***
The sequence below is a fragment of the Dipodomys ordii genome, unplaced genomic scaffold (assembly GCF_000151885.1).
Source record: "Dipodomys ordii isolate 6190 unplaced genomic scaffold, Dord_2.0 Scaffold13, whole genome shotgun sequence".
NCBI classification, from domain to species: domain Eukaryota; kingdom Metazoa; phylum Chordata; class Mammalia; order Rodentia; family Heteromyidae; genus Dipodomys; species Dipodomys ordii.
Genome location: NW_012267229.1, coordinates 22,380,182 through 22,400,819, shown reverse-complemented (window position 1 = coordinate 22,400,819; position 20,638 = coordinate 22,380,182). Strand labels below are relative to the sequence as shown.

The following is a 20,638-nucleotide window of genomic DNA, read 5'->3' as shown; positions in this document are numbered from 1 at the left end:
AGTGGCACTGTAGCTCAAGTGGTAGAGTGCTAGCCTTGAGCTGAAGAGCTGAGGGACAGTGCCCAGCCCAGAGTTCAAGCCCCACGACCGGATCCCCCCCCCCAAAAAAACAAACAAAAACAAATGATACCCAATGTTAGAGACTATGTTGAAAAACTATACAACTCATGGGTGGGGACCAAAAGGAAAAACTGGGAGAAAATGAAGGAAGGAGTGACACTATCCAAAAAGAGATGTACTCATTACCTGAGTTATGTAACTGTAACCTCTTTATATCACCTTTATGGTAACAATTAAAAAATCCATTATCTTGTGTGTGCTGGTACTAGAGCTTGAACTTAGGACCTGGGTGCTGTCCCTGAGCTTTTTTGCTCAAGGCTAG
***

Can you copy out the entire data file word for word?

The sequence below is a fragment of the Dipodomys ordii genome, unplaced genomic scaffold (assembly GCF_000151885.1).
Source record: "Dipodomys ordii isolate 6190 unplaced genomic scaffold, Dord_2.0 Scaffold13, whole genome shotgun sequence".
NCBI classification, from domain to species: domain Eukaryota; kingdom Metazoa; phylum Chordata; class Mammalia; order Rodentia; family Heteromyidae; genus Dipodomys; species Dipodomys ordii.
Genome location: NW_012267229.1, coordinates 22,380,182 through 22,400,819, shown reverse-complemented (window position 1 = coordinate 22,400,819; position 20,638 = coordinate 22,380,182). Strand labels below are relative to the sequence as shown.

The following is a 20,638-nucleotide window of genomic DNA, read 5'->3' as shown; positions in this document are numbered from 1 at the left end:
AGTGGCACTGTAGCTCAAGTGGTAGAGTGCTAGCCTTGAGCTGAAGAGCTGAGGGACAGTGCCCAGCCCAGAGTTCAAGCCCCACGACCGGATCCCCCCCCCCAAAAAAACAAACAAAAACAAATGATACCCAATGTTAGAGACTATGTTGAAAAACTATACAACTCATGGGTGGGGACCAAAAGGAAAAACTGGGAGAAAATGAAGGAAGGAGTGACACTATCCAAAAAGAGATGTACTCATTACCTGAGTTATGTAACTGTAACCTCTTTATATCACCTTTATGGTAACAATTAAAAAATCCATTATCTTGTGTGTGCTGGTACTAGAGCTTGAACTTAGGACCTGGGTGCTGTCCCTGAGCTTTTTTGCTCAAGGCTAG